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The Action Thread Part Two

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Do you have a question about challenging behaviour and learning disability? 🤔
Join us for our online 'Ask the Expert' event with Yvonne Newbold on Mencap's online community. 👋
Post your questions or share your story.✍️
Visit: https://bit.ly/2VMH7Di👈

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Running in the 2020 Virgin Money London Marathon? 👟
Want access to exclusive discounts? 💷
Looking for expert running advice? 🏃‍♀️ 🏃‍♂️ 🏃‍♀️
Come along to our New Balance shopping event. 😎
We even have free pizza vouchers from Mod Pizza! 🍕 🍕 🍕
Book now and join us this Tuesday: https://bit.ly/2J3aBrf 👈
#RunWithUs #HereIAm
 
 
 
 
 
 
 
 
 
 
 

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What is your most memorable flying experience? ✈️
Ki is two years old and has Down's Syndrome.
On a flight he was invited to the cockpit by Captain Weis, a pilot retiring after 35 years, and given the Captain's personal wings.
Ki was overjoyed, clapped and signed "Thank you."
We think it is going to take a lot to beat this special experience.❤️
https://bit.ly/2pqR0dO

 

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CULTURE

5 podcast episodes every activist needs

April 30 2019 | By: SADOF ALEXANDER

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Chances are, you know someone who’s obsessed with podcasts. You might even be that person. Podcasts have exploded into popularity in recent years. In fact, there’s over 500,000 on Apple Podcasts alone!

Whether you’re a long-time listener, or looking for a place to start, we’ve got a great list of podcast episodes for you. What makes it so great? Each one of these episodes covers an important issue, so you can learn something new while you listen!

Sooo Many White Guys
Phoebe, Javier Muñoz, and Gayle Smith Fight the Good Fight!

In case it wasn’t clear, we love Phoebe Robinson. The best-selling author, podcast queen, and ONE and (RED) ambassador uses her influence to talk about important issues, always mixing in a few laughs.

She began her podcast Sooo Many White Guys as a way to push back against the predominance of white men in comedy. Her podcast often features guests who are women and/or people of color talking about race, feminism, and social issues.

Her most recent episode features none other than our own CEO, Gayle Smith, and actor Javier Munoz, who’s also a (RED) ambassador! They discuss how Gayle and Javier got to where they are today, and give some important insights into the HIV/AIDS crisis.

African Tech RoundUp
Wajenzi’s Alain Nkurukiye on Galvanising Diasporans to Back Economic Growth in Africa

African Tech RoundUp covers everything digital, technological, and innovative coming out of Africa. This organization, based in Johannesburg, produces podcasts, op-eds, media projects, and more. Their podcasts dive deep into the growing tech scene with guests who are working in the industry.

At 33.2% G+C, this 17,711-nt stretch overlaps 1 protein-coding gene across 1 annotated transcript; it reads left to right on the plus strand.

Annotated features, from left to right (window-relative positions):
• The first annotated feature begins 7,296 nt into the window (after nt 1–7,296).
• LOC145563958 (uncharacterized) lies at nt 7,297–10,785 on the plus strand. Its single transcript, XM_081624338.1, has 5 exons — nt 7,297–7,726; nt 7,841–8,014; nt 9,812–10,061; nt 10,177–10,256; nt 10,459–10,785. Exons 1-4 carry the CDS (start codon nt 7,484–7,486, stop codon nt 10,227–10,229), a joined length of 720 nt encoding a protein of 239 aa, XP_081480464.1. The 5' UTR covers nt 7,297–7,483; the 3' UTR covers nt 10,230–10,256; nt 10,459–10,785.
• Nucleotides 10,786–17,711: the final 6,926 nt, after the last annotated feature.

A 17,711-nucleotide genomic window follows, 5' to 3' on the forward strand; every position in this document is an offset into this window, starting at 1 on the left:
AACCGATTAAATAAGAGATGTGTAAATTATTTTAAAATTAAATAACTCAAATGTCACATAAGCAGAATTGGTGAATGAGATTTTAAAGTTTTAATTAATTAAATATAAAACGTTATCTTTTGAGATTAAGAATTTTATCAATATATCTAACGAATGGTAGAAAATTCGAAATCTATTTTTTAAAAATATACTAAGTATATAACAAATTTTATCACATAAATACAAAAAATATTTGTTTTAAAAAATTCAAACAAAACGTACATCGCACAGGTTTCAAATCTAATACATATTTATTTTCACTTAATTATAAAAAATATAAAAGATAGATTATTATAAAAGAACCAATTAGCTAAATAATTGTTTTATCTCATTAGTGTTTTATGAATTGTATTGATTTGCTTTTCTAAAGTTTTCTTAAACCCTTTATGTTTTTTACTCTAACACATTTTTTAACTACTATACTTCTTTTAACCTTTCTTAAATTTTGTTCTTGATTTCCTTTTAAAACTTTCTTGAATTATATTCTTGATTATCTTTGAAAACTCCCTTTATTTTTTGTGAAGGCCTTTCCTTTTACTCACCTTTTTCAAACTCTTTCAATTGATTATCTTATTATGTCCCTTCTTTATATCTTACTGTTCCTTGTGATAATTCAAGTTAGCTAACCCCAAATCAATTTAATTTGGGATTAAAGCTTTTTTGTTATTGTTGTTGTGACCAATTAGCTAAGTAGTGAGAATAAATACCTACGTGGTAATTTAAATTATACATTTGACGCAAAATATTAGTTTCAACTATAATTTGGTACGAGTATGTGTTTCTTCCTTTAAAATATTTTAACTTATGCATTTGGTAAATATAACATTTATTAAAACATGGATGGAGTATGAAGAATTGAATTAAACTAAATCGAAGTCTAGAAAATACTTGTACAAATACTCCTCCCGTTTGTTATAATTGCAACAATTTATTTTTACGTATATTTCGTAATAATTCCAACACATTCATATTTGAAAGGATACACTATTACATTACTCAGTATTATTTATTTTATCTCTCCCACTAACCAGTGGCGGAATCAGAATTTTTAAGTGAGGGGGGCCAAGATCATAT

This episode features guest Alain Nkurukiye, the founder of tech startup Wajenzi. When he worked in the Netherlands, he wanted to give back to his home in Burundi. Now, his mission is to give the African diaspora a way to invest in entrepreneurs in their home nations.

Sincerely, Hueman
2018 Year End Special (Part 2)

Sincerely, Hueman tells stories about everyday people who are changing communities. Each episode features leaders that spark social good through local and global movements. They share a diverse array of stories, showing that everyone has the ability to create positive change for people worldwide.

The second part of their 2018 end-of-year special features Ashaba Faridah. Ashaba, one of the few female pilots in Uganda, is the founder of Bambino Life Foundation. Her organization encourages girls to get an education, creates awareness for children living with disability, and donates needed items to orphanages.

The Guilty Feminist
Period Poverty with Gemma Cairney, Amika George, Grace Campbell

The Guilty Feminist is a comedy podcast that balances hilarious wit with smart discussion. Hosts Deborah Frances-White and Sofie Hagen invite guests to go in-depth on all things feminism.

This episode is about period poverty. Their guests are activists who tackle period taboos and work to make sanitary products accessible. The discussion highlights the global issue of period poverty and how we can stop it. Of course, some tongue-in-cheek comedy about menstruation is also in the mix.

Pod Save the World
The Worst Humanitarian Crisis since WWII

There’s tons of political podcasts out there, but few can break down big issues like Pod Save the World does. This foreign policy podcast makes global issues relatable and easy to understand. They also focus on how people can get involved.